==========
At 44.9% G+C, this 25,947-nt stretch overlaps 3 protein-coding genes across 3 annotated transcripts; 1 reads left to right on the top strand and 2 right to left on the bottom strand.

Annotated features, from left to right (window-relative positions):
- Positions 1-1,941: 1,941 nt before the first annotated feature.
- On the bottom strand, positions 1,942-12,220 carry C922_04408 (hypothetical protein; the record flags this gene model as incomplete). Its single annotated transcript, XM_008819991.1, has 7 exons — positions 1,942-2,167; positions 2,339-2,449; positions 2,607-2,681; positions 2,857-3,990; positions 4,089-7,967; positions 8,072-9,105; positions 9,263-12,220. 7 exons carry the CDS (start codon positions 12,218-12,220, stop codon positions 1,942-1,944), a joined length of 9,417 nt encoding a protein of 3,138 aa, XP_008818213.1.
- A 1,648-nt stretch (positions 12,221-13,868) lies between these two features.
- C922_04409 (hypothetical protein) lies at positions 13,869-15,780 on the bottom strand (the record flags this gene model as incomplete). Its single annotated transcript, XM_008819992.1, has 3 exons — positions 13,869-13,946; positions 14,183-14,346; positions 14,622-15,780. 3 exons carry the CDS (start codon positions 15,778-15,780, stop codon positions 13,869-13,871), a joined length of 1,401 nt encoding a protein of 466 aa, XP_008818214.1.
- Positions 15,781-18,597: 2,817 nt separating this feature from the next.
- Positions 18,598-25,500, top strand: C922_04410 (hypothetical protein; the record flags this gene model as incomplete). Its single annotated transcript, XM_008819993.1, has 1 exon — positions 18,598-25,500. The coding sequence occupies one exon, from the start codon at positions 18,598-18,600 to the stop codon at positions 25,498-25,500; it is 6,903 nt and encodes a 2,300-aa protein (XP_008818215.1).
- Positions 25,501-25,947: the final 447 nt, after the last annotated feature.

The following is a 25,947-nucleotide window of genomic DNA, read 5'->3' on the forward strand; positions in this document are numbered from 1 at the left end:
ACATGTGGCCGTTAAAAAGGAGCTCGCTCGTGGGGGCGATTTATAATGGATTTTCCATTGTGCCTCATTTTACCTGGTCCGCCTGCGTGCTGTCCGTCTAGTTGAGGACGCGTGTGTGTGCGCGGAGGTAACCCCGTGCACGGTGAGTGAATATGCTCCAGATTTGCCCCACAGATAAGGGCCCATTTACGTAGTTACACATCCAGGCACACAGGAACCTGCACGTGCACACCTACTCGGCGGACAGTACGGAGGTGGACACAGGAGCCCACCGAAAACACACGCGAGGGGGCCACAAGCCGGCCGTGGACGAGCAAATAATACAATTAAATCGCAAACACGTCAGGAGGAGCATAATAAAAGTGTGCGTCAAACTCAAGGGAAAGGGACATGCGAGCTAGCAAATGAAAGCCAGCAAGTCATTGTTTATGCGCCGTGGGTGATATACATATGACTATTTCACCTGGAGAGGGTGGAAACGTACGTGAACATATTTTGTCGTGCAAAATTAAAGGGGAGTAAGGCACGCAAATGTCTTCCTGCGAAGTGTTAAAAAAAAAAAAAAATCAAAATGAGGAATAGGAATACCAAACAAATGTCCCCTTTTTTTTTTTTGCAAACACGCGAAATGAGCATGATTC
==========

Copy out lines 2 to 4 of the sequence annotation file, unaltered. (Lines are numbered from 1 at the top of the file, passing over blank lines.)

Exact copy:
Annotated features, from left to right (window-relative positions):
- Positions 1-1,941: 1,941 nt before the first annotated feature.
- On the bottom strand, positions 1,942-12,220 carry C922_04408 (hypothetical protein; the record flags this gene model as incomplete). Its single annotated transcript, XM_008819991.1, has 7 exons — positions 1,942-2,167; positions 2,339-2,449; positions 2,607-2,681; positions 2,857-3,990; positions 4,089-7,967; positions 8,072-9,105; positions 9,263-12,220. 7 exons carry the CDS (start codon positions 12,218-12,220, stop codon positions 1,942-1,944), a joined length of 9,417 nt encoding a protein of 3,138 aa, XP_008818213.1.